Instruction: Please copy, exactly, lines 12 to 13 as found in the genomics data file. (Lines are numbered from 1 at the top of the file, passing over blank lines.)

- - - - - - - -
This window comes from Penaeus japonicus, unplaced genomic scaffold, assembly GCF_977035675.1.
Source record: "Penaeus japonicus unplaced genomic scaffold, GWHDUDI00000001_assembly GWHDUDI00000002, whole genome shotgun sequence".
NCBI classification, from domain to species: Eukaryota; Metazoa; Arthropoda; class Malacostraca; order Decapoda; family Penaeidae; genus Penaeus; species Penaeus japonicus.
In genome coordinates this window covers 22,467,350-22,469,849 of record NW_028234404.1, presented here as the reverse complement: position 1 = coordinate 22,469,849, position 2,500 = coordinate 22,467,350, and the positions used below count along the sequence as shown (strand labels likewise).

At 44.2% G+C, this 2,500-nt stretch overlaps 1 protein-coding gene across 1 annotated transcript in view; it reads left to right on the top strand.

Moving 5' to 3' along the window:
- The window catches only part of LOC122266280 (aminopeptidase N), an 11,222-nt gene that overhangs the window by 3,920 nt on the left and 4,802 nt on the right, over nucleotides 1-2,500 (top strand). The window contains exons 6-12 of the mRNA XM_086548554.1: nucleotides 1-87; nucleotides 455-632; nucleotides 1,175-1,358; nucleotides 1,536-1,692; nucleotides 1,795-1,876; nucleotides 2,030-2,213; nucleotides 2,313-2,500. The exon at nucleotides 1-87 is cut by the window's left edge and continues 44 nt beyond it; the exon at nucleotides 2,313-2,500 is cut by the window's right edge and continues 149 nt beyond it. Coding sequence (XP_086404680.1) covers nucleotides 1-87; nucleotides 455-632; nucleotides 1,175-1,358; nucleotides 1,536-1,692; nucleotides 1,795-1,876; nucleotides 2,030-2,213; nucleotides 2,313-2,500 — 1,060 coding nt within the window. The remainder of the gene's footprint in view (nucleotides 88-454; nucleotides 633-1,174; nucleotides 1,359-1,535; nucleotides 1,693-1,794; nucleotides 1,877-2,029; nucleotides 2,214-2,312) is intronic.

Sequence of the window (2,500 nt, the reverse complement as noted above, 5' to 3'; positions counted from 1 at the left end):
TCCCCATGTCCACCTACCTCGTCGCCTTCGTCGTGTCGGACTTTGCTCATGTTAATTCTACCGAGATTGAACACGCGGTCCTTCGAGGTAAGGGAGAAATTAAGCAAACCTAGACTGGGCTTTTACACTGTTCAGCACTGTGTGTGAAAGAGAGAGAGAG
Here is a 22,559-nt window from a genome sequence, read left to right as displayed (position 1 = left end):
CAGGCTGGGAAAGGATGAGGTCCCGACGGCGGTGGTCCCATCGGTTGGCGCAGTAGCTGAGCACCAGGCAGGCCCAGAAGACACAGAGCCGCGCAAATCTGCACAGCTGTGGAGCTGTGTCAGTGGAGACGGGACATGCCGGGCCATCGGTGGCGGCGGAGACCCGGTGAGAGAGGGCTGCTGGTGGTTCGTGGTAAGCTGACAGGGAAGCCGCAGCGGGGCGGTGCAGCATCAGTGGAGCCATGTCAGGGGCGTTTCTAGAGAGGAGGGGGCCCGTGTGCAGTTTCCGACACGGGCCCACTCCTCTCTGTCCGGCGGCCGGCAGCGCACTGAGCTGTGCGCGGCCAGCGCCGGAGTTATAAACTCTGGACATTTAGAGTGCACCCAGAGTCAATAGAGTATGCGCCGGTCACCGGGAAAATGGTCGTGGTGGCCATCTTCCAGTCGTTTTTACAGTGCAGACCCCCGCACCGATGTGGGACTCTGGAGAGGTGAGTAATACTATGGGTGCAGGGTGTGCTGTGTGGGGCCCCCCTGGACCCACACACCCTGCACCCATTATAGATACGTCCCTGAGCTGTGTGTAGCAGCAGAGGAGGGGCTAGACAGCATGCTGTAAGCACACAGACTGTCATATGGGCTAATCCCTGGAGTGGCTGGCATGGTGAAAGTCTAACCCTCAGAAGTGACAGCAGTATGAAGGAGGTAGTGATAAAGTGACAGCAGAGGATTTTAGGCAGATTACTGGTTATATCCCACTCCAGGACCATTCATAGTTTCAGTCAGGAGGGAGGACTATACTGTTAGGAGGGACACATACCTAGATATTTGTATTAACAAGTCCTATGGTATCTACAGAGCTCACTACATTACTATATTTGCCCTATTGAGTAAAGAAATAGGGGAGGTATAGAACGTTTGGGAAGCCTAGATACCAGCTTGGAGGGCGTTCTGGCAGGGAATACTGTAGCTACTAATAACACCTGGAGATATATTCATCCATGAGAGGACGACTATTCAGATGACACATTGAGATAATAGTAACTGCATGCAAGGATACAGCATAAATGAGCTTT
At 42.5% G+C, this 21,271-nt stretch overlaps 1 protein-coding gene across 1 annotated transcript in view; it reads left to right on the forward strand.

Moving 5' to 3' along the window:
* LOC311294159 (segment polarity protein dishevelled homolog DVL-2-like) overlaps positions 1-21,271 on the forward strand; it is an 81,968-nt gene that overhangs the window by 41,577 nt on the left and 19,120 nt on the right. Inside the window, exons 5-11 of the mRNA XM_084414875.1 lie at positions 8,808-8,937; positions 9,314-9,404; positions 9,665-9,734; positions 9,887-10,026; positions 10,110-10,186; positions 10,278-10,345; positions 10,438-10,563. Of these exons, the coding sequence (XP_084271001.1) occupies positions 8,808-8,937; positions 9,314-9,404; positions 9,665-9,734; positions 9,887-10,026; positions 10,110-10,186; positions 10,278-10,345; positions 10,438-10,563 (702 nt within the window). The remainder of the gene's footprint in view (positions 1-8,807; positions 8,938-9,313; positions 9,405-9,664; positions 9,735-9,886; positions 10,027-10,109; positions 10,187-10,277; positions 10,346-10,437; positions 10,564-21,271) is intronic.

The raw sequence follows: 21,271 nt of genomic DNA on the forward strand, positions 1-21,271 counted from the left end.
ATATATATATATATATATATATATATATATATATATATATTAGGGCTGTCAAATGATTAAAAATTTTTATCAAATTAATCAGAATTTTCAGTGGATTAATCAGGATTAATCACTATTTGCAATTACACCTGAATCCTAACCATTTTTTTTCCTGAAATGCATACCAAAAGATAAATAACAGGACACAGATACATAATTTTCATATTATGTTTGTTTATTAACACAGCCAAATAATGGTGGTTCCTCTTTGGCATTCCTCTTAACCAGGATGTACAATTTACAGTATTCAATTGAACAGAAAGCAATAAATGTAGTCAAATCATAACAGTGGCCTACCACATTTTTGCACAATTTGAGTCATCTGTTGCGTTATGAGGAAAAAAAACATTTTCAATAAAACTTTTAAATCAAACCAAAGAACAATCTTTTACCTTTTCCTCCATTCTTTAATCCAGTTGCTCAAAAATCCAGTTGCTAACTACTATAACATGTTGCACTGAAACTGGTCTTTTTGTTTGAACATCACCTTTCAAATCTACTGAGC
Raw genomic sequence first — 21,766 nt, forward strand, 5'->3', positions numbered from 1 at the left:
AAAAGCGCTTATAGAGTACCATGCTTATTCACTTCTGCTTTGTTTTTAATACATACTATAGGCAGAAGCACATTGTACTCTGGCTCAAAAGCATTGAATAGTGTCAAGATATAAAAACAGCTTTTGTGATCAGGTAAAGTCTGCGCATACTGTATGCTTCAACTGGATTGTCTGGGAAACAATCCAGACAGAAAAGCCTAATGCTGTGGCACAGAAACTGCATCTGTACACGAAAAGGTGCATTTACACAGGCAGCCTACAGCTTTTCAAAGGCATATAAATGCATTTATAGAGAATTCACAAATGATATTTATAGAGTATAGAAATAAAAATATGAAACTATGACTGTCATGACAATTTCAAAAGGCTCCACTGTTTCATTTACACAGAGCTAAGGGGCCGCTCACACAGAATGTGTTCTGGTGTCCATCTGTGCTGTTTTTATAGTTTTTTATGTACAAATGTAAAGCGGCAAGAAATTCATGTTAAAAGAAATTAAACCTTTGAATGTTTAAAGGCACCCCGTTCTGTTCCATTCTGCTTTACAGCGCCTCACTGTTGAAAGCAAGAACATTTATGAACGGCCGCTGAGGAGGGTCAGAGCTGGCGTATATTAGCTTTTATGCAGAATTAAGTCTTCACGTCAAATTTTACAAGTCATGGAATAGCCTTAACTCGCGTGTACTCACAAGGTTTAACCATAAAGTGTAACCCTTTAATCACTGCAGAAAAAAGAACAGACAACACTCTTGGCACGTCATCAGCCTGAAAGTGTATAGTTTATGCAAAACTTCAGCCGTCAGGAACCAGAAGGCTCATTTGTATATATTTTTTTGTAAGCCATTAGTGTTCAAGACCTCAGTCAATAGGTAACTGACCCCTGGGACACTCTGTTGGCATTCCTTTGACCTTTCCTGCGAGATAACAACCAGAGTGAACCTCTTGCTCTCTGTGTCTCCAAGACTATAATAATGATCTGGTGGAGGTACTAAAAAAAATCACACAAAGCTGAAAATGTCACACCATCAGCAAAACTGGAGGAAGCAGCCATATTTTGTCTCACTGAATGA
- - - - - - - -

At 42.5% G+C, this 21,271-nt stretch overlaps 1 protein-coding gene across 1 annotated transcript in view; it reads left to right on the forward strand.

Moving 5' to 3' along the window: